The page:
Former Pawtucket Red Sox and Boston Red Sox ace Roger Clemens has been selected as the 2019 PawSox Hall of Fame inductee. Roger will be enshrined in special pre-game ceremonies prior to Pawtucket's game at McCoy Stadium on Friday, June 21 vs. Indianapolis at 7:05 pm as part of Legendary Fridays at McCoy in 2019.
This season's PawSox Hall of Fame ceremonies, presented by Narragansett Bay Insurance Company, will feature a an exclusive, VIP meet-and-greet with Roger in the "Shady Pines" area of the White BBQ tent at McCoy from 5:45 - 6:30 pm, followed by a pregame ceremony on the field before the entire McCoy crowd. Clemens will then be available for photos with fans in the Vertikal 6/PawSox Fan Center located along the main concourse from 7:45 to 8:30 pm.
The limited number of tickets to the VIP meet-and-greet can be purchased at the McCoy Stadium box office, via pawsox.com, or by calling 401-724-7300. Each ticket includes an all-you-can-eat barbeque, admission to the game, and the opportunity to spend time with Roger. VIP tickets are $40 apiece while children (aged 12 & under) are $25. There is no charge (beyond the ordinary ticket price) for fans who wish to take photographs during the game.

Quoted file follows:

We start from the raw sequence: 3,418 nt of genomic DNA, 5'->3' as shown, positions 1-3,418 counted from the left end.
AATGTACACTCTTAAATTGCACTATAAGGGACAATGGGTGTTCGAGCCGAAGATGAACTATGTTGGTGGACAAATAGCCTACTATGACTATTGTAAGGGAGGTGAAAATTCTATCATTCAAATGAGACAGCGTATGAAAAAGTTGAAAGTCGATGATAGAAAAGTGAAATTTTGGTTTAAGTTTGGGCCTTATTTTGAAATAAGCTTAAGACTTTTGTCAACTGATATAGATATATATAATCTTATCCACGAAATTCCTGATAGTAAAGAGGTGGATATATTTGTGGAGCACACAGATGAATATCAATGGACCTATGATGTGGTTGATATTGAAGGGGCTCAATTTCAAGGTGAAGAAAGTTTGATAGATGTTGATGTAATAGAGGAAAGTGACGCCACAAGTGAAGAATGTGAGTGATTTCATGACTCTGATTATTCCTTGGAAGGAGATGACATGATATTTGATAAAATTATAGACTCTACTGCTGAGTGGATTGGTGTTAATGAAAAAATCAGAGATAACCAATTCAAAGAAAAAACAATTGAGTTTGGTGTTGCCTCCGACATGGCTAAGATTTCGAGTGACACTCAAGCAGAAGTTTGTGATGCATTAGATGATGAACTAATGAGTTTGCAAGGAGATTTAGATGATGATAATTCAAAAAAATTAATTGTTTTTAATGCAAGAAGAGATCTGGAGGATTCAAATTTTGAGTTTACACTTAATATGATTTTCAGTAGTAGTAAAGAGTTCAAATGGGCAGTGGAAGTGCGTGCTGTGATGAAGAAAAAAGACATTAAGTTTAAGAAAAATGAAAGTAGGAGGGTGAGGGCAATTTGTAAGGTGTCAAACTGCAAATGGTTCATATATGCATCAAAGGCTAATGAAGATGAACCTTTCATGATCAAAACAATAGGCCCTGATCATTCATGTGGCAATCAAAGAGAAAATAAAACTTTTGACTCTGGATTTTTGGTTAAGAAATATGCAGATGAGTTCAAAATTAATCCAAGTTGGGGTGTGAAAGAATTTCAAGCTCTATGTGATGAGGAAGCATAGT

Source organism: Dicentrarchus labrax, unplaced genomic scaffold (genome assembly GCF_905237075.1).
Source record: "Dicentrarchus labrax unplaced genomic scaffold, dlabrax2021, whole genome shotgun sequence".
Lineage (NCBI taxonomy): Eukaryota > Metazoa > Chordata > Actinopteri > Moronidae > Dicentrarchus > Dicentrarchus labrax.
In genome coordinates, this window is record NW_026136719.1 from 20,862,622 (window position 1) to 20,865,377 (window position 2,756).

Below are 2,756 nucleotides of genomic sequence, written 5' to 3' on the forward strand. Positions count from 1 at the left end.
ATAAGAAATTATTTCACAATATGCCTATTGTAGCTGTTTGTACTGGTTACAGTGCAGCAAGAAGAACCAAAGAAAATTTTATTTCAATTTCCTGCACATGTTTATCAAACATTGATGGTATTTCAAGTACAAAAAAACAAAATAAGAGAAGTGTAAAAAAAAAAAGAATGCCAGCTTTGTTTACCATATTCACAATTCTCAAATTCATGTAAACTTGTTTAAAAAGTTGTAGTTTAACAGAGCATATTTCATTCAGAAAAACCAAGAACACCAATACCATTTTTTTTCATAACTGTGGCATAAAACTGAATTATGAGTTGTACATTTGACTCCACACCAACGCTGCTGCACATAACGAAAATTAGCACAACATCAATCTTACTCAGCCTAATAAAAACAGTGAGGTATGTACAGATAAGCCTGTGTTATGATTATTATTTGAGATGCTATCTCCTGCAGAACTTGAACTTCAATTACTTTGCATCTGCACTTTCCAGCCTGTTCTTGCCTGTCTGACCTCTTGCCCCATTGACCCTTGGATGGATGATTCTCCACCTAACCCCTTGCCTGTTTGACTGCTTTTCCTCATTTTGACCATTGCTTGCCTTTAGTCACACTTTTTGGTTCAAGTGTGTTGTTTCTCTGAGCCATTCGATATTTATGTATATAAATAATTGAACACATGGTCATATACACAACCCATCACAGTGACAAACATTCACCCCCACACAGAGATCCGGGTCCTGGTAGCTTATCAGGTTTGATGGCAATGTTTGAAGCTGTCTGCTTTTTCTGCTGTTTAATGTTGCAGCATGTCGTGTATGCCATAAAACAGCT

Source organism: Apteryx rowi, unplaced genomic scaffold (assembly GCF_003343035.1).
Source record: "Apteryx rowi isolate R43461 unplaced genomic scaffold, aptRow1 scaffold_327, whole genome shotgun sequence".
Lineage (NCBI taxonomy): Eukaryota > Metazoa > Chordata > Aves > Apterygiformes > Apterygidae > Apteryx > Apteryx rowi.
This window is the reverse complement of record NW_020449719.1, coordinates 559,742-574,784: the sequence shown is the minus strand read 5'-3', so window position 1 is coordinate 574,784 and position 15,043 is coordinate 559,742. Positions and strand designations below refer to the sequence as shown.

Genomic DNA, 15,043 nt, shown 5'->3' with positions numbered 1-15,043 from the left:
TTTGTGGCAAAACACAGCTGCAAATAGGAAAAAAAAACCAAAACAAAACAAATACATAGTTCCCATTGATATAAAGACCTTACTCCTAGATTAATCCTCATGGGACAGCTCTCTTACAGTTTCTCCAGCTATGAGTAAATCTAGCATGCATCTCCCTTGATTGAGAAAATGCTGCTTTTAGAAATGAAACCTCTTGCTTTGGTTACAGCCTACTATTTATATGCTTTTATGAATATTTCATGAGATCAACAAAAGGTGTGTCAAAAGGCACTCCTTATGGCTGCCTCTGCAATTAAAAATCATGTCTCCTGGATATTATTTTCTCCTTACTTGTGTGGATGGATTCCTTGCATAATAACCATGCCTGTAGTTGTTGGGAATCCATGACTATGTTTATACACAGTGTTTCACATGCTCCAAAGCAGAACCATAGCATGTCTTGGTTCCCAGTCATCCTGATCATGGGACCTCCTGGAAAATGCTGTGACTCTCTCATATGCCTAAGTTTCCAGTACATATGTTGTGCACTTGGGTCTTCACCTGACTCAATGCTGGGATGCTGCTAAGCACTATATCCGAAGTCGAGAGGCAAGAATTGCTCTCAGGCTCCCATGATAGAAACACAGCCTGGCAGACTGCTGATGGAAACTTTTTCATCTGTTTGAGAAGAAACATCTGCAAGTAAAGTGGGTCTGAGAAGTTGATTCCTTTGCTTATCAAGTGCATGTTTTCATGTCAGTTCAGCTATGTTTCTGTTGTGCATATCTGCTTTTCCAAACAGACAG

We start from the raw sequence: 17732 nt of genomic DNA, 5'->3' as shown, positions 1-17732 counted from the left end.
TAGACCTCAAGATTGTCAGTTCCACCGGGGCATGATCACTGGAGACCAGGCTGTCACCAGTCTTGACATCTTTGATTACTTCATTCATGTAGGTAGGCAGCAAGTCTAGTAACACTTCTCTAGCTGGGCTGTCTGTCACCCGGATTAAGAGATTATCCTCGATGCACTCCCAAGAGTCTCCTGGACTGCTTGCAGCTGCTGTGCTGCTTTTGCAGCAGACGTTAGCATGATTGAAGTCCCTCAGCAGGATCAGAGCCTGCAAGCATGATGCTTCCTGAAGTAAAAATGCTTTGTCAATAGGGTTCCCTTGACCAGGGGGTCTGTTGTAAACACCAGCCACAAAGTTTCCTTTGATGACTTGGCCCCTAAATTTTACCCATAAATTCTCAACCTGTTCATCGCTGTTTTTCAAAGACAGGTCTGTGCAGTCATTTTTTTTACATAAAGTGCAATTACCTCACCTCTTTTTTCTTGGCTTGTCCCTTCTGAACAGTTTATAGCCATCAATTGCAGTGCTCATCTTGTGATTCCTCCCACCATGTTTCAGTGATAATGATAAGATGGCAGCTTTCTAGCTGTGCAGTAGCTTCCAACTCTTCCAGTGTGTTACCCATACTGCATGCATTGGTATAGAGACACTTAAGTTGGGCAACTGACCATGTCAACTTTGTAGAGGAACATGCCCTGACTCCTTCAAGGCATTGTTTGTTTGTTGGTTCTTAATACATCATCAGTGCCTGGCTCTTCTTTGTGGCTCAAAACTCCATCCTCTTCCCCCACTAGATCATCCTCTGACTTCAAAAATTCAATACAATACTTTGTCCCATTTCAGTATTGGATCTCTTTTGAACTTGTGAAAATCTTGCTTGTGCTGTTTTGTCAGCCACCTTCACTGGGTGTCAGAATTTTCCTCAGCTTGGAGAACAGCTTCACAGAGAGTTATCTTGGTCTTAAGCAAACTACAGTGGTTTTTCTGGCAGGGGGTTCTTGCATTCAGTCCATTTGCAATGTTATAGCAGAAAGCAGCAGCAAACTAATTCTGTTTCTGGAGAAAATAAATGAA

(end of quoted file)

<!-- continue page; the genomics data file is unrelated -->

The fourth PawSox Hall of Fame class was chosen by a 14-person panel, which includes club executives, print and broadcast media members, long-time fans, and historians.
Ben Mondor, the late long-time PawSox owner, along with former Pawtucket Red Sox and Boston Red Sox legends Wade Boggs and Jim Rice, both National Baseball Hall of Fame players, comprised the inaugural 2016 PawSox Hall of Fame inductees. The 2017 Class included another National Baseball Hall of Famer, Carlton Fisk, and a pair of fellow Boston Red Sox Hall of Famers, Mo Vaughn and manager Joe Morgan. Last season, Fred Lynn, another Red Sox Hall of Famer, joined long-time PawSox executive Mike Tamburro as the 2018 inductees.
Individual Hall of Fame plaques and a Hall of Fame mural reside on the main concourse at McCoy Stadium near the Food Court.
"The PawSox Hall of Fame celebrates our franchise's most legendary figures," said PawSox Executive Vice President/Real Estate Development & Business Affairs. "We're pleased to congratulate and welcome one of the best pitchers in baseball history, Roger Clemens, to our Hall of Fame."
Roger Clemens played with the PawSox for less than two months to begin the 1984 season before embarking on a stellar 24-year Major League career that saw him become one of the most dominant pitchers in MLB history. Clemens won a record seven Cy Young Awards, one American League MVP Award, was an 11-time All-Star, and a two-time World Series champion. He pitched for the Boston Red Sox (1984-1996), Toronto Blue Jays (1997-98), New York Yankees (1999-2003 and again in 2007), and the Houston Astros (2004-06). He amassed 354 wins with a 3.12 ERA and 4,672 strikeouts (the third-most all-time) in 709 big league games and is the only pitcher in major league history to record over 350 wins and strikeout over 4,500 batters.